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Industry insight and commentary that addresses supply chain issues

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New Regulations Complicate the Cold Chain for Freight Forwarders

Posted by Jim Hoskins on Jun 12, 2015 4:27:49 PM

“The fastest growing sector for U.S. exporters are food and agricultural goods,” says Donna Mullins, president of Mullins International Solutions, a compliance, training and consulting firm for international trade, in an interview with Supply Chain 24/7’s Patrick Burnson. “Our job as forwarders is to help these shippers enter new markets without getting into trouble and to navigate the regulatory network—and that takes constant diligence and education.”

Burnson highlights two key pieces of advice from two freight-forwarding resources: the Transportation Intermediaries Association and the International Federation of Freight Forwarder Associations. Given our experience in working with cold chain customers, we’d like to expand on their input by highlighting two critical cold chain capabilities that will help freight forwarders succeed: visibility and documented quality of delivery.

Visibility: See What’s Happening Anytime, Anywhere

When you’re tasked with moving perishable goods, you need to know what’s happening with those goods at any time. With end-to-end visibility, you can monitor the complete movement and lifecycle of products. If a problem arises—for example, a product has been subjected to excessive heat—you can immediately address the situation, rather than risk customer contact with a damaged product. And what’s more, enabling end-to-end visibility can help solve a longstanding cold chain challenge.

“The main problem is that many cold chain corporate supply chain organizations are siloed, operate on a regional basis, and are disconnected among regions and even sites,” says Tobias Larsson, head of DHL’s Resilience Team, a unit that specializes in end-to-end supply chain risk management, as quoted by Burnson. “And as a result, they lack visibility and span of control beyond their part of the operation. That may work day-to-day, but when you’re in crisis and looking to fully comply with FSMA [Food Safety Modernization Act], it can be a problem.”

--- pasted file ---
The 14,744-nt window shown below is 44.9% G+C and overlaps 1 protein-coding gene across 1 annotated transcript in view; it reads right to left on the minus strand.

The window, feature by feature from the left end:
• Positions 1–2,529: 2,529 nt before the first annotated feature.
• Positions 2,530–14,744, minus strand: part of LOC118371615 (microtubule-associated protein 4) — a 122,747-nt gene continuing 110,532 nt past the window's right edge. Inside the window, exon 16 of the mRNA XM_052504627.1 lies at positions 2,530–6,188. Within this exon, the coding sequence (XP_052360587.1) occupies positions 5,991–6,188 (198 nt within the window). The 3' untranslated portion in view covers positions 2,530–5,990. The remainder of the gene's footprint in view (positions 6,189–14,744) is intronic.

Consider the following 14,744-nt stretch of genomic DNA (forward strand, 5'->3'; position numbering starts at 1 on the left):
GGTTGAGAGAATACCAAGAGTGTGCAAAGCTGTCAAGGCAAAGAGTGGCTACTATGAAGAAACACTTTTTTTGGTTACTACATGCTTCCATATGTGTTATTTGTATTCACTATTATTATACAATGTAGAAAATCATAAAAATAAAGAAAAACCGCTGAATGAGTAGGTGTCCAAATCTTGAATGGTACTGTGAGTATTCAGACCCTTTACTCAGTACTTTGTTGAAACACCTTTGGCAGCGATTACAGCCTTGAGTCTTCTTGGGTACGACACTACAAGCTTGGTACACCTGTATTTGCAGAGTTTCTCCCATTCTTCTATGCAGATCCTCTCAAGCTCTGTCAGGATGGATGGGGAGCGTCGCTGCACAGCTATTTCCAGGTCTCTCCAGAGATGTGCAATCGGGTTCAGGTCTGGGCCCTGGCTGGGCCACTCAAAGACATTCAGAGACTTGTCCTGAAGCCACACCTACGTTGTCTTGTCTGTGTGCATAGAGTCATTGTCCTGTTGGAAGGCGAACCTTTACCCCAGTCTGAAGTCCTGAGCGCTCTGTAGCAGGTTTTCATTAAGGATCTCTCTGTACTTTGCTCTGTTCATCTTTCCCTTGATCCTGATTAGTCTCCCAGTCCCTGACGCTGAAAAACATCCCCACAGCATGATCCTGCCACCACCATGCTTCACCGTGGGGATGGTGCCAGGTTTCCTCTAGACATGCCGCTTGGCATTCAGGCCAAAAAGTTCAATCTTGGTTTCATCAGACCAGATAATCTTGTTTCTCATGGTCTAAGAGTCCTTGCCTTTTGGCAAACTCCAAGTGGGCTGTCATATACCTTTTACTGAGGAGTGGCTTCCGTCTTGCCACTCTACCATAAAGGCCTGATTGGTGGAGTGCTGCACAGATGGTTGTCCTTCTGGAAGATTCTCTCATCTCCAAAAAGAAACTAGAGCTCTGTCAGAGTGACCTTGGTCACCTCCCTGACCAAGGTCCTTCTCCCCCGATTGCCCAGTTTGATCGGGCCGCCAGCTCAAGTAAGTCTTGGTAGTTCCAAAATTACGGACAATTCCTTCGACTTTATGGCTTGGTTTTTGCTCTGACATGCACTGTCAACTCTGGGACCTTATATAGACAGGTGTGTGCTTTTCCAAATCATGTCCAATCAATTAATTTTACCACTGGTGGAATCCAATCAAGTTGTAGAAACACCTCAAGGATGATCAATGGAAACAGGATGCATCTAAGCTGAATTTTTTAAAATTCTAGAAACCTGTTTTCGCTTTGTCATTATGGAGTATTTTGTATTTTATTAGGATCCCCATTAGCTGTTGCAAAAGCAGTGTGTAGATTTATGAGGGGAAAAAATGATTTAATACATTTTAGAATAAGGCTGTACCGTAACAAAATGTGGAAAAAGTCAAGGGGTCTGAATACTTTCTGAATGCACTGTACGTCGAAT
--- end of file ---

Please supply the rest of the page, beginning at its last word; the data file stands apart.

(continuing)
Documentation: Create an Information Trail

They say the devil’s in the details—and in the case of the cold chain, those details must be documented. Temperature, sanitization, time spent in a cold shipping package and at each point in the shipping route—these data pieces (among others) prove quality of delivery, which speaks to a freight forwarder’s overall integrity and performance.

Creating that traceability is another matter—and it’s one that’s best handled by technology like a mobile supply chain. Consider, for example, equipping cold shipping packages and transportation with sensors that can continually gather the environmental and logistical data that not only enables documented quality of delivery, but also fulfills increasingly complex regulatory requirements.

“Under the FSMA, the FDA requires manufacturers to ensure product integrity throughout its distribution, which includes storage and warehousing, regardless of where that occurs,” Burnson writes. “In addition, regulatory requirements include control and validation of logistics services.”

Take a look at Burnson’s full story for more insight that helps freight forwarders working in the cold chain. And if you’d like more information about how we can help you keep your part of the cold chain intact, contact us anytime.

 

Topics: cold chain, cold chain execution, cold chain freight forwarder, cold chain regulations, cold chain solutions, freight forwarders, freight forwarding, freight forwarding regulations, freight forwarding solutions, international federation of freight forwarder asso, Solutions, transportation intermediaries association

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